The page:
Top Indonesian official urges castration of child sex abusers
Priest says punishment violates 'human dignity'
An Indonesian child rights official is calling for castration as compulsory punishment for pedophiles and child sex abusers.
Arist Merdeka Sirait, chairman of the National Commission for the Protection of Children, is calling for the use of castration following a series of sexual abuse cases against children.
"We stress the need for a punishment that really gives a deterrent effect to pedophiles. Castration is the right one," Arist Merdeka Sirait said on Tuesday.
Sirait advocates both surgical castration, which removes testicles to reduce libido, and chemical castration, which injects a substance to reduce libido.
"We want legislators to put castration into law," he told ucanews.com.
However, Fr Peter C Aman, professor of moral theology at Driyarkara School of Philosophy in Jakarta, said castration was a human rights violation. Additionally, there was no proof castration would serve as a deterrent to child sex abuse, he said.
"Castration is absolutely a humiliation against human dignity. It is revenge instead of punishment. Castration doesn't have educative and restorative aspects at all. Instead, this is a new crime," Fr Aman told ucanews.com.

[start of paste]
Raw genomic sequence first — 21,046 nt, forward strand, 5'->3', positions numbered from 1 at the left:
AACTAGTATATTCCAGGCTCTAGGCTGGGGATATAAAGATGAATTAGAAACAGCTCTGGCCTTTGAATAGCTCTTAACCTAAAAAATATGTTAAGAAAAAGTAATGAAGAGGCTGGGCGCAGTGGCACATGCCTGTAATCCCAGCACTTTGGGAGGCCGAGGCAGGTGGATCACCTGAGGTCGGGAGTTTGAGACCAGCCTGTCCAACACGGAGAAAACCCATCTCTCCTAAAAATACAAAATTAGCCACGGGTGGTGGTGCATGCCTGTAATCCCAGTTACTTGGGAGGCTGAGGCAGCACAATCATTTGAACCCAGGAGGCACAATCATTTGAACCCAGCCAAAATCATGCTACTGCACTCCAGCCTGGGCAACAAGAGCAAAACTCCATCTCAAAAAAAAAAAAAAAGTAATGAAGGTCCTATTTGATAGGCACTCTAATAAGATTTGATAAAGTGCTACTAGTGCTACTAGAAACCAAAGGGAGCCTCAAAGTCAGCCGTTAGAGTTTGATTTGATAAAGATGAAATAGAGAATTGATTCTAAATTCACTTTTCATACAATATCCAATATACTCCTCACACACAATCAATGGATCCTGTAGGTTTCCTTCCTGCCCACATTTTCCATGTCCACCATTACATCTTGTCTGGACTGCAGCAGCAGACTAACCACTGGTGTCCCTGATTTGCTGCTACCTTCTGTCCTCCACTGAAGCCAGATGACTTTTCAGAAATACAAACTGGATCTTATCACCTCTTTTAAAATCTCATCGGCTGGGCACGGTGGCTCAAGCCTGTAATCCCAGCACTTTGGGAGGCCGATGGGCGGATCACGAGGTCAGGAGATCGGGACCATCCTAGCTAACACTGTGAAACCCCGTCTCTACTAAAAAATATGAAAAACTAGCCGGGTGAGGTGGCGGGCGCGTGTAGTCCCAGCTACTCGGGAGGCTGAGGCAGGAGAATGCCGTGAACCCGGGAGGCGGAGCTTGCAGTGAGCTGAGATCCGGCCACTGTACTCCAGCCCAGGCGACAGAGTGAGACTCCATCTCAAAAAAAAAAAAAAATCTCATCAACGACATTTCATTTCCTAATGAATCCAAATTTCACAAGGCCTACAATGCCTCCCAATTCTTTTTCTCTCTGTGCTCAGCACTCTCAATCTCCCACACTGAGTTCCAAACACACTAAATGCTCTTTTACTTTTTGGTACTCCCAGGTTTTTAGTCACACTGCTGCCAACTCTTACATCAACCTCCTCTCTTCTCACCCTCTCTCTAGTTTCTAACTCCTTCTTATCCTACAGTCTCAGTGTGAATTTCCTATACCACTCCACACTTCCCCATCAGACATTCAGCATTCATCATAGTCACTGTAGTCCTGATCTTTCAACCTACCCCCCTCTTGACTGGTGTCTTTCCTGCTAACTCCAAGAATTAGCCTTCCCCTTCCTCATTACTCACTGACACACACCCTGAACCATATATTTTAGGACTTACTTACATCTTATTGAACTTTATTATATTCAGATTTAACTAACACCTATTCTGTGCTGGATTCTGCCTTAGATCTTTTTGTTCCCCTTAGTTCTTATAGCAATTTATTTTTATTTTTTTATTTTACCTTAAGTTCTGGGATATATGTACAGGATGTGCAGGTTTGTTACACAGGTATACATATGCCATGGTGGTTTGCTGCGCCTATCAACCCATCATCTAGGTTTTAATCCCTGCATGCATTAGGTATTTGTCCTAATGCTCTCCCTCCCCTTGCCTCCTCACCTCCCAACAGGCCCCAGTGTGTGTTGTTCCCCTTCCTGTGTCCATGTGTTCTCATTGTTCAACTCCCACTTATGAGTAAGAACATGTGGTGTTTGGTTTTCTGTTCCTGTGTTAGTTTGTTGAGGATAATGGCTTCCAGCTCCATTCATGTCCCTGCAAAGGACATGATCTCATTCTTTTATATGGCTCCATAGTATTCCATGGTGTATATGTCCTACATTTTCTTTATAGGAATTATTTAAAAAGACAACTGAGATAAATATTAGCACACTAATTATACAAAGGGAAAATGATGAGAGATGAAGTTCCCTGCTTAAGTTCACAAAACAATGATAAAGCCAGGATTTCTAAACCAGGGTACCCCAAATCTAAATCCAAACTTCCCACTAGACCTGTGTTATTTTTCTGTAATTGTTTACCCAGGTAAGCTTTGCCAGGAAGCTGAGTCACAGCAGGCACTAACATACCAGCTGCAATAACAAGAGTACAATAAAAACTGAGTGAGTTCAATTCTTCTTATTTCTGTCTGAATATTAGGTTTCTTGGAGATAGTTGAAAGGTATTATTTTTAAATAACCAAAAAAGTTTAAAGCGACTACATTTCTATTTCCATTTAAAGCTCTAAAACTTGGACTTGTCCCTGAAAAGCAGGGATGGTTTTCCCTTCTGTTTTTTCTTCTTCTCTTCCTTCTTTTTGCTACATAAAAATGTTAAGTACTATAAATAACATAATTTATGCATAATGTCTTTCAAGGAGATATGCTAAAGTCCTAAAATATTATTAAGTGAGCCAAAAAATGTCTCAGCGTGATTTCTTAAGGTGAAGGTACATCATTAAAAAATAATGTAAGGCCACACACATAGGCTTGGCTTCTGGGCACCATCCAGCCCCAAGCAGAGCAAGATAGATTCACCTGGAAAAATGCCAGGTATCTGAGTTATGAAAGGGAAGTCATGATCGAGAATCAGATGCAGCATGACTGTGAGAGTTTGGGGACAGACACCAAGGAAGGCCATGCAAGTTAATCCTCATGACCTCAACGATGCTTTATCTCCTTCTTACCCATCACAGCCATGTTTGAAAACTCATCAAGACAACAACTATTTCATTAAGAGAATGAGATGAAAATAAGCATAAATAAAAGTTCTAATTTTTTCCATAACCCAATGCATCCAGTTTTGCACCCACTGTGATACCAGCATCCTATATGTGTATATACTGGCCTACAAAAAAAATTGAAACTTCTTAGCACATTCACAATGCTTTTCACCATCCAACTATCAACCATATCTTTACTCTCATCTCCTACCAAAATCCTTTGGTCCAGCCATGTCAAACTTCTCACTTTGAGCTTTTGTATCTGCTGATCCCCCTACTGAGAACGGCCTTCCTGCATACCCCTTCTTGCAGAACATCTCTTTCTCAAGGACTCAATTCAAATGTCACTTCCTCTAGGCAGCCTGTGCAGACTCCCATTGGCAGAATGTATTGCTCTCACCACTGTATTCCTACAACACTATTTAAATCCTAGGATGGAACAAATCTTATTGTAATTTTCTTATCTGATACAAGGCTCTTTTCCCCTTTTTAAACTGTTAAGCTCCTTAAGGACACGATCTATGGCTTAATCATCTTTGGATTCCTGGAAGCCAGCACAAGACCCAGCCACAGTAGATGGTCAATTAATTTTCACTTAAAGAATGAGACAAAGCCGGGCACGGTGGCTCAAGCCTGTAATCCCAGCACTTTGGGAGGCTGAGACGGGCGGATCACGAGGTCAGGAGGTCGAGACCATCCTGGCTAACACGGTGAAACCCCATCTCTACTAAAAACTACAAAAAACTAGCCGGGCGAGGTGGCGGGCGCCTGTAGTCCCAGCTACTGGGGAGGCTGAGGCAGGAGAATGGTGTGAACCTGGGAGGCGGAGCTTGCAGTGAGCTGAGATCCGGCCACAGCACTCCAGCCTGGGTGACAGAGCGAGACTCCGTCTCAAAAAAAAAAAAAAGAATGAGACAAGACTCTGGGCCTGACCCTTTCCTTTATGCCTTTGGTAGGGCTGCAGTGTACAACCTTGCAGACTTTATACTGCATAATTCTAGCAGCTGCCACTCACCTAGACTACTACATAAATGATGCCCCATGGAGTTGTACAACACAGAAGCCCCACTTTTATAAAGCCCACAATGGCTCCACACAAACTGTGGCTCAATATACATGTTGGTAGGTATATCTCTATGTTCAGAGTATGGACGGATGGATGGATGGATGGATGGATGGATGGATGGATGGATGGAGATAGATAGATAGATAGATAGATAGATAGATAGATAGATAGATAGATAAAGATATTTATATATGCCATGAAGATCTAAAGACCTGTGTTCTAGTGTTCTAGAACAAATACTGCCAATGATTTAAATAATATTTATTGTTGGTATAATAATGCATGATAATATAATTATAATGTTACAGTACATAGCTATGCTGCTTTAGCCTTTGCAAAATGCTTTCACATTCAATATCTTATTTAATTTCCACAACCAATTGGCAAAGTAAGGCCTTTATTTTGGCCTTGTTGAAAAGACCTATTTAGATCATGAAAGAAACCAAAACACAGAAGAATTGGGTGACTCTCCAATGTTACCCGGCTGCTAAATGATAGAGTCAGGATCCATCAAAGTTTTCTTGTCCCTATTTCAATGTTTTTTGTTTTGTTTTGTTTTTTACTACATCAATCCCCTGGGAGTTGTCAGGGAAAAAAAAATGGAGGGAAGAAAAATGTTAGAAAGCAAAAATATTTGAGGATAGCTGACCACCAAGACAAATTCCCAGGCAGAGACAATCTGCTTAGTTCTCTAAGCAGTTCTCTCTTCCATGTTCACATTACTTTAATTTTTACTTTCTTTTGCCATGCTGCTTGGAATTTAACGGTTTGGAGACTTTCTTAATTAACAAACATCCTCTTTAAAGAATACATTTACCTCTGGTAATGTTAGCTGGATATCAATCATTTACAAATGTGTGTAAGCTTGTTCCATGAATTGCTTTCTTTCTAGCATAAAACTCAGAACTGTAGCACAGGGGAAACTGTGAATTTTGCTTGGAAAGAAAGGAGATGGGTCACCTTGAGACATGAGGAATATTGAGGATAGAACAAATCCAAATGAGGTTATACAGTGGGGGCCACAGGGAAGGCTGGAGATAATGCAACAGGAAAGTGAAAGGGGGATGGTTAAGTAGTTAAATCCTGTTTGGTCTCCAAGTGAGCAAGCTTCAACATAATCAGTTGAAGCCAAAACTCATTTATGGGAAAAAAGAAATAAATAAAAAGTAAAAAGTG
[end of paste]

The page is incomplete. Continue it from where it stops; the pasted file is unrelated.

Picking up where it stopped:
He suggested that the government should instead implement a massive educational effort to educate people on the rights of children.
Sirait had earlier called for longer prison sentences for child sex abusers. Current guidelines call for sentences of three to 15 years for those convicted of abusing children.
"The minimum punishment [should be] 20 years in prison and the maximum sentence castration. Castration must be given to pedophiles with many victims," he said.
Eva Kusuma Sundari, a member of the House of Representatives, said she supported chemical castration as a more "humane" form of punishment.
"Pedophiles are sick people, they can't control their libido. That's why chemical castration is needed," she told ucanews.com.
Indonesian President Susilo Bambang Yudhoyono on May 9 announced an initiative to combat child sexual abuse, which included a review of the existing law.
"[We] realize that the existing law and regulation needs to be strengthened and reviewed and made perfect as well. Therefore, when it is implemented, it will create a preventive effect and is also effective and gives punishment, which is not lenient, to perpetrators," he said.
"I hope, together with legislators, it can be done as soon as possible because the existence of such a law is an urgent need," he said.
In early May, a 24 year-old factory worker was arrested in West Java for allegedly sodomizing more than 100 children.
In April, five suspects who worked at the Jakarta International School were arrested and charged with molesting a six-year-old student.
Addressing the issue doesn't appear to be among the government's priorities
Archdiocese aims to reduce energy consumption by 5-10 percent
Not all poor people benefiting from new law that guarantees affordable food
Most cases go unreported in Bangladesh due to social stigma, which can be fatal
More than 3,500 have been slain since Duterte's war on drugs began